The dissociative dimension emerges within the matrix of interpersonal relationships and is the result of a development that originates in traumatic interpersonal contexts. The rediscovered clinical interest in the trauma has allowed, in addition to a rediscovery of the pioneering studies by Janet and other authors, the introduction in the most recent diagnostic manual, the DSM 5, of the category of dissociative disorders and post-traumatic disorders. Risk factors for dissociation could be found in experiences of lack of emotional-communicative tuning between the child and the figures who daily interact with him. These consequences on the person are reflected on the interpersonal relationships that the person establishes once grown and generate similar situations in other generations. The autors deepen the concept of trauma in a framework that focuses on the understanding of generational interchange. In families with traumatic histories, non-speakable psychic experiences and divided loyalties prevail and can even be defined as fragmented. Fragmented loyalties create family bonds characterized by dis-aggre¬ga¬tion, that is an uncertain terrain on which new generations grow. It is often the younger generations, as described in clinical case, who pay the highest price, especially in terms of the relational context in which they are born.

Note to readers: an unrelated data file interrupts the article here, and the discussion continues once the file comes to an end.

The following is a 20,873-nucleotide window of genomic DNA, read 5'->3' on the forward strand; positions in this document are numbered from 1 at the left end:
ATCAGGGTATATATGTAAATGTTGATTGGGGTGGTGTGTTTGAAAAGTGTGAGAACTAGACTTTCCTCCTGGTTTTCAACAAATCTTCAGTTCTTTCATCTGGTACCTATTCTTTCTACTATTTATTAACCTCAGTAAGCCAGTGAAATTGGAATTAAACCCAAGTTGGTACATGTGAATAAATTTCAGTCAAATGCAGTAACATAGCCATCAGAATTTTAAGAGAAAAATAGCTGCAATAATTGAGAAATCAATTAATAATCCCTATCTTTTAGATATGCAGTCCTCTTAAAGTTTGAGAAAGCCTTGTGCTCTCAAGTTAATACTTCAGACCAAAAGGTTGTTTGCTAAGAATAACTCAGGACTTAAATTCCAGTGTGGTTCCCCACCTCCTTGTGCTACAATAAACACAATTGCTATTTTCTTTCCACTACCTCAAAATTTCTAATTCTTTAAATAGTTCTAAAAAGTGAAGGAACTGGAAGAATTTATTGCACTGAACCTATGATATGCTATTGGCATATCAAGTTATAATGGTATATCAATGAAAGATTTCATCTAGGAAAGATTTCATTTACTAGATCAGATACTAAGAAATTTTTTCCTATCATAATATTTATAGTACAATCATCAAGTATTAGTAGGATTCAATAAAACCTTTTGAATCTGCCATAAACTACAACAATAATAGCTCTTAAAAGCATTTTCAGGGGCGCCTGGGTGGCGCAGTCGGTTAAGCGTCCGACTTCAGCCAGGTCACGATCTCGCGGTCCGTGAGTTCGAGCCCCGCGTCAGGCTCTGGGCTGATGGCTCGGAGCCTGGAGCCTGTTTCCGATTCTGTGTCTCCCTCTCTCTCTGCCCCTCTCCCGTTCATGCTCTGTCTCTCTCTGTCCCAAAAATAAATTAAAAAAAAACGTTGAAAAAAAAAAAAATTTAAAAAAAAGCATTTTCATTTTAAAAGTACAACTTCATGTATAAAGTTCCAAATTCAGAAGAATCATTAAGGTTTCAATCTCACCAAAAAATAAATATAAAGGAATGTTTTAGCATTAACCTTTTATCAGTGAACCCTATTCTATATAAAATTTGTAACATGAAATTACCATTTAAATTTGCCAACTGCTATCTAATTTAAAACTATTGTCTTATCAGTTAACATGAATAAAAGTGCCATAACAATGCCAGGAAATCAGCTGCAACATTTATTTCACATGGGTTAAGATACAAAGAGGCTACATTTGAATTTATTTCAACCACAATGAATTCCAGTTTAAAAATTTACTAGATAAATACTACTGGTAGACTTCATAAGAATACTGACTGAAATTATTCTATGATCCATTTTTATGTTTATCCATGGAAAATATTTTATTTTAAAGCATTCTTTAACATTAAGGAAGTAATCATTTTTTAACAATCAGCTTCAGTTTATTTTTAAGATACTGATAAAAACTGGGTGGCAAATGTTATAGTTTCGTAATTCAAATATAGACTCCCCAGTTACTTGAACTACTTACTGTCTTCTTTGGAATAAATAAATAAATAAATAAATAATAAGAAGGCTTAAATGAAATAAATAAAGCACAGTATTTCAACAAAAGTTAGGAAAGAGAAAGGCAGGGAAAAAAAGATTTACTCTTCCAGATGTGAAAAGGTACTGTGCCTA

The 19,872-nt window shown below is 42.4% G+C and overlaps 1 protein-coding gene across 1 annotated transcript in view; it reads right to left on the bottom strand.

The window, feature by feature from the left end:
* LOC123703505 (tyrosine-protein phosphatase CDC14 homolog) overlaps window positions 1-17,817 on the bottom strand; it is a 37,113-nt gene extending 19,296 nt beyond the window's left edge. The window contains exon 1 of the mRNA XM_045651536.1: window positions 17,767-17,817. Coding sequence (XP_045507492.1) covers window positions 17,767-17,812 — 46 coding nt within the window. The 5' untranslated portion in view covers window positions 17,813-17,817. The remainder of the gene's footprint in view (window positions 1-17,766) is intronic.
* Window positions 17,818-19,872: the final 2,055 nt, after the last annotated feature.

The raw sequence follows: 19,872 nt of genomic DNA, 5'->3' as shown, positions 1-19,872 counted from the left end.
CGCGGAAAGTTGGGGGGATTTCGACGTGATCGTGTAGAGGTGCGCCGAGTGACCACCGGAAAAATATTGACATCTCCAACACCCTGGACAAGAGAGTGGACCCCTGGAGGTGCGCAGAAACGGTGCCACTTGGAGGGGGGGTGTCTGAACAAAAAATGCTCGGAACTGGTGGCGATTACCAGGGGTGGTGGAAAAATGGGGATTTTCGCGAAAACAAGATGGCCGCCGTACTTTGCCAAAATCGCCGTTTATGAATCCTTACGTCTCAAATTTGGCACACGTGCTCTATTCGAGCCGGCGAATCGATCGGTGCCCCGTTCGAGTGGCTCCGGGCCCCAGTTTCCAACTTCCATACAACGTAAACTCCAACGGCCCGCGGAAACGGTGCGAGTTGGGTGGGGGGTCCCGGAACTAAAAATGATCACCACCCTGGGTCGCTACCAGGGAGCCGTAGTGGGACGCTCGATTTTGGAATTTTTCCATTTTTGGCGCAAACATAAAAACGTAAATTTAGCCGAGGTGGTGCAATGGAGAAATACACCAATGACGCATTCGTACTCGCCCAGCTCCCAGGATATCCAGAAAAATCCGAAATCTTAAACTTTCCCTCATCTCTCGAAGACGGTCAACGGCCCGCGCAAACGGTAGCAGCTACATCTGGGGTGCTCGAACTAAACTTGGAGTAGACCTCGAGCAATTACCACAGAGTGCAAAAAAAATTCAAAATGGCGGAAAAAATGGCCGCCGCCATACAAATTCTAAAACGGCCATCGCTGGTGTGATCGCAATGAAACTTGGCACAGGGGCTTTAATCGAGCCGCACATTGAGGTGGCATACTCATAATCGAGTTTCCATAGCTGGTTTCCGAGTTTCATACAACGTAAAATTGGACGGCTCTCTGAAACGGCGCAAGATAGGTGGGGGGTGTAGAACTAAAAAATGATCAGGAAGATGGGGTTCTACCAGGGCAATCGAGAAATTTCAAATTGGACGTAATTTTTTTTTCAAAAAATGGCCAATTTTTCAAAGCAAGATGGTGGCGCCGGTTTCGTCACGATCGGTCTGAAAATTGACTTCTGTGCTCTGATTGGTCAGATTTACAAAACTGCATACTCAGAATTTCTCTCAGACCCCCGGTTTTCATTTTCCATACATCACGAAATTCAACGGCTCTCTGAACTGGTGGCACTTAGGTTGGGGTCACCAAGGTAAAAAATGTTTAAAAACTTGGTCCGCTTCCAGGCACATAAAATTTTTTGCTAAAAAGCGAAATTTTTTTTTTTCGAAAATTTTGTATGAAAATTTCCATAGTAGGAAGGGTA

Keywords: Dissociation, dis-aggregation, trauma, generational inter-change, invisible loyalty, fragmented loyalties.